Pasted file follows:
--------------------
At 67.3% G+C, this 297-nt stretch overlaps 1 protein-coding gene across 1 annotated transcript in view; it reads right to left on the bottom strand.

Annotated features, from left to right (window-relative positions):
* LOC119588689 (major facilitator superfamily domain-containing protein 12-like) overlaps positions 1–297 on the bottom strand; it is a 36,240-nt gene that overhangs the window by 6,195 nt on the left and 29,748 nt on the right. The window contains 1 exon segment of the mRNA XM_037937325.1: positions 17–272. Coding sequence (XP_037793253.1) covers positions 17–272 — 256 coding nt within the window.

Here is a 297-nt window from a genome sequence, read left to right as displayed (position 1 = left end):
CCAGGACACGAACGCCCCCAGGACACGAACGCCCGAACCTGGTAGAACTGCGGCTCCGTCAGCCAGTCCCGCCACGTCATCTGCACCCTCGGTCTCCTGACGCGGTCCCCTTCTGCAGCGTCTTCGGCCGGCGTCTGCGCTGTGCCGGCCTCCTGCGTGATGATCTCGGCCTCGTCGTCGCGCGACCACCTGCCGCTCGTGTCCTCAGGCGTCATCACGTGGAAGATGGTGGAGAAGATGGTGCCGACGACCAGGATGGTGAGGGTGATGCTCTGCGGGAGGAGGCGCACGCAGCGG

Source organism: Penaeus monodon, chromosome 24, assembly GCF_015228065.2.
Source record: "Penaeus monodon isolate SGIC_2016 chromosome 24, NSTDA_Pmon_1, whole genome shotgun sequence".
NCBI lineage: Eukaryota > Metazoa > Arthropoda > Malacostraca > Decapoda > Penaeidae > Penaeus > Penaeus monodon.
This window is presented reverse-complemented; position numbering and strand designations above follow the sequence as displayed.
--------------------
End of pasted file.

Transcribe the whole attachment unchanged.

At 67.3% G+C, this 297-nt stretch overlaps 1 protein-coding gene across 1 annotated transcript in view; it reads right to left on the bottom strand.

Annotated features, from left to right (window-relative positions):
* LOC119588689 (major facilitator superfamily domain-containing protein 12-like) overlaps positions 1–297 on the bottom strand; it is a 36,240-nt gene that overhangs the window by 6,195 nt on the left and 29,748 nt on the right. The window contains 1 exon segment of the mRNA XM_037937325.1: positions 17–272. Coding sequence (XP_037793253.1) covers positions 17–272 — 256 coding nt within the window.

Here is a 297-nt window from a genome sequence, read left to right as displayed (position 1 = left end):
CCAGGACACGAACGCCCCCAGGACACGAACGCCCGAACCTGGTAGAACTGCGGCTCCGTCAGCCAGTCCCGCCACGTCATCTGCACCCTCGGTCTCCTGACGCGGTCCCCTTCTGCAGCGTCTTCGGCCGGCGTCTGCGCTGTGCCGGCCTCCTGCGTGATGATCTCGGCCTCGTCGTCGCGCGACCACCTGCCGCTCGTGTCCTCAGGCGTCATCACGTGGAAGATGGTGGAGAAGATGGTGCCGACGACCAGGATGGTGAGGGTGATGCTCTGCGGGAGGAGGCGCACGCAGCGG

Source organism: Penaeus monodon, chromosome 24, assembly GCF_015228065.2.
Source record: "Penaeus monodon isolate SGIC_2016 chromosome 24, NSTDA_Pmon_1, whole genome shotgun sequence".
NCBI lineage: Eukaryota > Metazoa > Arthropoda > Malacostraca > Decapoda > Penaeidae > Penaeus > Penaeus monodon.
This window is presented reverse-complemented; position numbering and strand designations above follow the sequence as displayed.